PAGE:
In some instances, such as when someone has an unknown genetic disease, sequencing the genome makes sense to get to the cause of the disease, the Wall Street Journal says, but it adds: What about when people are healthy? Stanford University's Atul Butte and Robert Green from Brigham and Women's Hospital and Harvard Medical School take up the debate.
Butte writes that healthy people should have their genomes sequenced. He lists four main reasons to do so: to recognize disease susceptibility and to try to mitigate it, for family planning purposes, to aid determine best drugs should you fall ill, and to diagnose unidentified illnesses. "But for many people, that genome sequence may provide the crucial first step to move from 'knowing thyself' to "helping thyself,' he writes.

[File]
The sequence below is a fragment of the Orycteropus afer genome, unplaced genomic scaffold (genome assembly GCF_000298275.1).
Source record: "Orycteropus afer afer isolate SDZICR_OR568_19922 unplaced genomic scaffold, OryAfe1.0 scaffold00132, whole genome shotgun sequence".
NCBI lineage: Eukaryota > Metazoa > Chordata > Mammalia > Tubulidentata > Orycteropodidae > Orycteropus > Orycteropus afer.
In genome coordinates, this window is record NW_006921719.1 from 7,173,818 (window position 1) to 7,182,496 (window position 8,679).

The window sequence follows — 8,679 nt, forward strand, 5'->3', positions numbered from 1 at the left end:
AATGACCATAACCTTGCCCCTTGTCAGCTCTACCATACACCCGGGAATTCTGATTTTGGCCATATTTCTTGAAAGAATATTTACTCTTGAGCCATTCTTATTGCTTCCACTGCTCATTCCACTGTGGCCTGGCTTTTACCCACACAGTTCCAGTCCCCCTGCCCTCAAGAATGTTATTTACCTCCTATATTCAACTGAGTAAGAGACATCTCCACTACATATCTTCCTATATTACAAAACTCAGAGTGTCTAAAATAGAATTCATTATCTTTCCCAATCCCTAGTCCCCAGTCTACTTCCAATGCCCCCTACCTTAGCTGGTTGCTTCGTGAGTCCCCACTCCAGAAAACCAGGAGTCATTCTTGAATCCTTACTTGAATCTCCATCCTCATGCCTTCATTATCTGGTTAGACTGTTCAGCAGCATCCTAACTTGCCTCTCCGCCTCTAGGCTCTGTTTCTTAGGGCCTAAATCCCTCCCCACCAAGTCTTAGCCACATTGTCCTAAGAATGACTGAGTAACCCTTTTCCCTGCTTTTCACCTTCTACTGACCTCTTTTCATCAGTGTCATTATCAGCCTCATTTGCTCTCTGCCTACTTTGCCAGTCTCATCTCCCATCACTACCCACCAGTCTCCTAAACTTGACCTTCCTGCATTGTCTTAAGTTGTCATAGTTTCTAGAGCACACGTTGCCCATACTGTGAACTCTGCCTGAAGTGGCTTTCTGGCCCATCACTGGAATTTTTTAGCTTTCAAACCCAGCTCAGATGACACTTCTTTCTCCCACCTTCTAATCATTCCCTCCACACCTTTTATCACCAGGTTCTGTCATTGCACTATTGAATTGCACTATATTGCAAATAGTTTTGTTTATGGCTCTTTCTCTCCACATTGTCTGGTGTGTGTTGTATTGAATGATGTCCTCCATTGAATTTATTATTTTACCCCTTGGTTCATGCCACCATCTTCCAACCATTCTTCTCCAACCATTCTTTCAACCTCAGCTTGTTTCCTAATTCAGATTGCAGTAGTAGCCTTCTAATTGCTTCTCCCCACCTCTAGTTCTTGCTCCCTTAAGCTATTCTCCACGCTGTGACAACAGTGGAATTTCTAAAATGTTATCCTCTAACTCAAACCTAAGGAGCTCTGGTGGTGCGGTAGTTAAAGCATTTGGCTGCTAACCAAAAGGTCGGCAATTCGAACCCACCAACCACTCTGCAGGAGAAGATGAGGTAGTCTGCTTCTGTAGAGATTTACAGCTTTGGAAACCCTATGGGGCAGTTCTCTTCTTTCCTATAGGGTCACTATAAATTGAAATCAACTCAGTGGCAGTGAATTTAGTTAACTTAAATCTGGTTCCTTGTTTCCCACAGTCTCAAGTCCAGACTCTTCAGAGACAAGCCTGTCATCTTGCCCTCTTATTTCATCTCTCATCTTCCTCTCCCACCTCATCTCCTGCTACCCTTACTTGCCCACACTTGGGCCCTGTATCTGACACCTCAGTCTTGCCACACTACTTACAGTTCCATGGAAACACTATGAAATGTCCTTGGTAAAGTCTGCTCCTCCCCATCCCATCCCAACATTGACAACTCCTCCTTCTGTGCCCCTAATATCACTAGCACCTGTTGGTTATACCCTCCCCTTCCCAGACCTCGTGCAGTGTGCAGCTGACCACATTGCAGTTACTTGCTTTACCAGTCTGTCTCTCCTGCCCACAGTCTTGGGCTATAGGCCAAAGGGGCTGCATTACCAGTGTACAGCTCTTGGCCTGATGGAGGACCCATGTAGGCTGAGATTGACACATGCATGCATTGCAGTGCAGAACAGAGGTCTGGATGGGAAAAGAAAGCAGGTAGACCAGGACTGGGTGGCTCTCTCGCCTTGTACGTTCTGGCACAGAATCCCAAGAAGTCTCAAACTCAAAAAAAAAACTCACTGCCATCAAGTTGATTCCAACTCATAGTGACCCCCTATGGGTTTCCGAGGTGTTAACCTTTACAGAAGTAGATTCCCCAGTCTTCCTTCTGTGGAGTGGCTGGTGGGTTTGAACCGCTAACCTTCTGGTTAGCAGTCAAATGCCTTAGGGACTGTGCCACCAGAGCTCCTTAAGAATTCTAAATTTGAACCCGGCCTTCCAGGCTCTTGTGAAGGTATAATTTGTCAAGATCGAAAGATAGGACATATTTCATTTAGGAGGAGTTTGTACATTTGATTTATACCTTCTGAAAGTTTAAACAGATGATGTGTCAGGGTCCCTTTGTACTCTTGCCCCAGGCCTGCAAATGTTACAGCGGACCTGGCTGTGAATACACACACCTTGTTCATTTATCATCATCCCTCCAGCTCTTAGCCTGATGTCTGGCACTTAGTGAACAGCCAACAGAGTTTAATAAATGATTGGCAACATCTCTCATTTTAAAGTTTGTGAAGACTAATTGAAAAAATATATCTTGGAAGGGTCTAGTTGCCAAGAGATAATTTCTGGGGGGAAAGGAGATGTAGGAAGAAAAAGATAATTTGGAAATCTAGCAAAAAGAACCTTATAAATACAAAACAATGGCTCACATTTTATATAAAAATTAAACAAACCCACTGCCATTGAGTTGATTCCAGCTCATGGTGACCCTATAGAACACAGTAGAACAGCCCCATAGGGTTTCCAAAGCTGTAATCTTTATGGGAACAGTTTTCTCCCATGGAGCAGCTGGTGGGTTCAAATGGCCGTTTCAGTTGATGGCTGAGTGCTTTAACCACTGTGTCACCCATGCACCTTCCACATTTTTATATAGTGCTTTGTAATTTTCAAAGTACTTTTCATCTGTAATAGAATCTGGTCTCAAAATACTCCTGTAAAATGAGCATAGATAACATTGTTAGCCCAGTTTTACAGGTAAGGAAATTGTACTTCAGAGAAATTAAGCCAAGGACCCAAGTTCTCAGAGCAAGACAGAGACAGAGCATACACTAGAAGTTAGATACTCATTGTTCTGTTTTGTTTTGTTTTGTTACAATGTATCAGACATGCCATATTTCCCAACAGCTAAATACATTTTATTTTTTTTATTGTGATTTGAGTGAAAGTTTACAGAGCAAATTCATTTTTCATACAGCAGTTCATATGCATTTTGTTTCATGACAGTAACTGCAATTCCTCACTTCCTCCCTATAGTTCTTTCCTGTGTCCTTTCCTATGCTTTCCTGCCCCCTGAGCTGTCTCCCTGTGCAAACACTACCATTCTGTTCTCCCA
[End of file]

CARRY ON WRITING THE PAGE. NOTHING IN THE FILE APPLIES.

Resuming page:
Green, however, argues against sequencing for healthy people, saying that there are still a number of challenges to overcome before genome sequencing can safely be expand to a healthy population. Right now, he says, it could do more harm than good as researchers and clinicians don't yet know how to interpret results in the context of a healthy person. "Known mutations may or may not carry the same risk in the absence of family history," he says. "If a healthy person without a family history has a well-recognized heart-rhythm mutation, should we send them home with reassurance or surgically implant a pacemaker?"